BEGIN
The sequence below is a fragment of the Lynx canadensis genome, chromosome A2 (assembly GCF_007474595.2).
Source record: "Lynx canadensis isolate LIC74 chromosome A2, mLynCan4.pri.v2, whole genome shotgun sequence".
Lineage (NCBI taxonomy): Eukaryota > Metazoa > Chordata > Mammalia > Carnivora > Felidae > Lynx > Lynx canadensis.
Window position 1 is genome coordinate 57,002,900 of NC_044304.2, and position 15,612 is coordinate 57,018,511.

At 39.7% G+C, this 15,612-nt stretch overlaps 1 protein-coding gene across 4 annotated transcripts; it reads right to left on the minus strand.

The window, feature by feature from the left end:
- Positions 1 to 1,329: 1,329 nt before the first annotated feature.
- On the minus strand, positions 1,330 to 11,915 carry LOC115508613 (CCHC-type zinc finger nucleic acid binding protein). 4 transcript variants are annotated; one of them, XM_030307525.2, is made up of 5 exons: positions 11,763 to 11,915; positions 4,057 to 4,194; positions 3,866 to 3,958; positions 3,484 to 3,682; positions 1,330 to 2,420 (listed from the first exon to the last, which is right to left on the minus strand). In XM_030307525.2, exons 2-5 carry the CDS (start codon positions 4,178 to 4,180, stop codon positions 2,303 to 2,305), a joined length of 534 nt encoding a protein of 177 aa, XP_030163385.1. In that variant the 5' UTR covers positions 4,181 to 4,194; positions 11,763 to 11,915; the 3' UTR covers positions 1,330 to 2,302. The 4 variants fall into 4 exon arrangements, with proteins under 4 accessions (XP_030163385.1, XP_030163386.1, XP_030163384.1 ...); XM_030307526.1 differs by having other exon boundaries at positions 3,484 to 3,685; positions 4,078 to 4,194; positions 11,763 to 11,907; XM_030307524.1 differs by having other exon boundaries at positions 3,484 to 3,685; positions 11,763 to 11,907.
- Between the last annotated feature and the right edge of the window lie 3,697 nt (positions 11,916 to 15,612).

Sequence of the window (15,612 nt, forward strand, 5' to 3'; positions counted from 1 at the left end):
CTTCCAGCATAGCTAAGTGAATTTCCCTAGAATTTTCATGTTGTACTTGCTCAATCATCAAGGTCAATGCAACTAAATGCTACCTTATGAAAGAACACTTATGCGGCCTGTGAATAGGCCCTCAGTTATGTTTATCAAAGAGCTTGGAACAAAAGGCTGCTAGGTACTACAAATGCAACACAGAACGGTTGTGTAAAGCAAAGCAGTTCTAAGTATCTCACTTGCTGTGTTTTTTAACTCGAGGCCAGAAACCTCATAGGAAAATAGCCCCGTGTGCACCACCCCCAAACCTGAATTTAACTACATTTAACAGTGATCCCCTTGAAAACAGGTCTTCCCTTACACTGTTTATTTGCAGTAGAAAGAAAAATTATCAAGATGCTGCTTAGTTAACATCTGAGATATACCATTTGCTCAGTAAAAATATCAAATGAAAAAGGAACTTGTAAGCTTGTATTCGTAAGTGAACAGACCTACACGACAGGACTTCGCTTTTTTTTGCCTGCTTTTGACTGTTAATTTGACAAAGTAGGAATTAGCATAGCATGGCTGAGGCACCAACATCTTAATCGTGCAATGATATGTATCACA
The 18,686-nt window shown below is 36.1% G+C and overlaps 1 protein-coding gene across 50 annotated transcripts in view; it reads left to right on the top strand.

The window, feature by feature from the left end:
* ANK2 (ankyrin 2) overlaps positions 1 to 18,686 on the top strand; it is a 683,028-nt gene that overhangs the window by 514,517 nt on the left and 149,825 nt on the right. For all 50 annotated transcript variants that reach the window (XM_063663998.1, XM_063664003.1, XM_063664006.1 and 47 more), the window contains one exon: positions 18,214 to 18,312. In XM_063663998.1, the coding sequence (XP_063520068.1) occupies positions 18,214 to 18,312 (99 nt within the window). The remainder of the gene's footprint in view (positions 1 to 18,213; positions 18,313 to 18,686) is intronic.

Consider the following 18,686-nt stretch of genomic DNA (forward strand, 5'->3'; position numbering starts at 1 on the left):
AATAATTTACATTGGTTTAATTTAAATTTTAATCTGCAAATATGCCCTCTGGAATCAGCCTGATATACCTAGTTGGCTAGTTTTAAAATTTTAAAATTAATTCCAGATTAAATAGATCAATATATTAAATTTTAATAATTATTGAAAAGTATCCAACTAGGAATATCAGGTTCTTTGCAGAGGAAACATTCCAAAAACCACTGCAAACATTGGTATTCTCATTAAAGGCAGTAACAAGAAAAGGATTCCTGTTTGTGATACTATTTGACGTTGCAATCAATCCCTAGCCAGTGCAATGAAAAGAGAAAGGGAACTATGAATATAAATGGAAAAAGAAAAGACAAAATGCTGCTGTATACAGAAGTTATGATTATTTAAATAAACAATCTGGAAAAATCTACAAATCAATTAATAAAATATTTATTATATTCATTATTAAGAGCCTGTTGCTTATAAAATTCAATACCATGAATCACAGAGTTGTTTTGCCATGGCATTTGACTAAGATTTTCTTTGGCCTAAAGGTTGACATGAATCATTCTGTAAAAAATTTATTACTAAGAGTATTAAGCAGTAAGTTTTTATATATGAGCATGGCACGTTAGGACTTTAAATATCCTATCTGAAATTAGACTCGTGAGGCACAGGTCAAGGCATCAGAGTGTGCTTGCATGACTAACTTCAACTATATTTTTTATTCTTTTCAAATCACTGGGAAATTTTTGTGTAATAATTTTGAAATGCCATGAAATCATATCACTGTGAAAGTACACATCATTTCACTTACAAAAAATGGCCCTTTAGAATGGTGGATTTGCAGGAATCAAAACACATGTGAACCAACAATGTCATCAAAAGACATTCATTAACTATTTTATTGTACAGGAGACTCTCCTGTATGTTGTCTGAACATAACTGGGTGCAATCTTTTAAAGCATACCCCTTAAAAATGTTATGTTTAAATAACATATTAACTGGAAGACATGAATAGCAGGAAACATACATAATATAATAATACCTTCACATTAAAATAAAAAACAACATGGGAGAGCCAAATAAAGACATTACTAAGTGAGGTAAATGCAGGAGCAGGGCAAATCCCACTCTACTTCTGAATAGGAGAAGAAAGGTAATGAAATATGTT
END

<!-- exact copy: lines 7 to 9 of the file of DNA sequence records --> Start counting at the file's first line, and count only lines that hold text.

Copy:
- Positions 1 to 1,329: 1,329 nt before the first annotated feature.
- On the minus strand, positions 1,330 to 11,915 carry LOC115508613 (CCHC-type zinc finger nucleic acid binding protein). 4 transcript variants are annotated; one of them, XM_030307525.2, is made up of 5 exons: positions 11,763 to 11,915; positions 4,057 to 4,194; positions 3,866 to 3,958; positions 3,484 to 3,682; positions 1,330 to 2,420 (listed from the first exon to the last, which is right to left on the minus strand). In XM_030307525.2, exons 2-5 carry the CDS (start codon positions 4,178 to 4,180, stop codon positions 2,303 to 2,305), a joined length of 534 nt encoding a protein of 177 aa, XP_030163385.1. In that variant the 5' UTR covers positions 4,181 to 4,194; positions 11,763 to 11,915; the 3' UTR covers positions 1,330 to 2,302. The 4 variants fall into 4 exon arrangements, with proteins under 4 accessions (XP_030163385.1, XP_030163386.1, XP_030163384.1 ...); XM_030307526.1 differs by having other exon boundaries at positions 3,484 to 3,685; positions 4,078 to 4,194; positions 11,763 to 11,907; XM_030307524.1 differs by having other exon boundaries at positions 3,484 to 3,685; positions 11,763 to 11,907.
- Between the last annotated feature and the right edge of the window lie 3,697 nt (positions 11,916 to 15,612).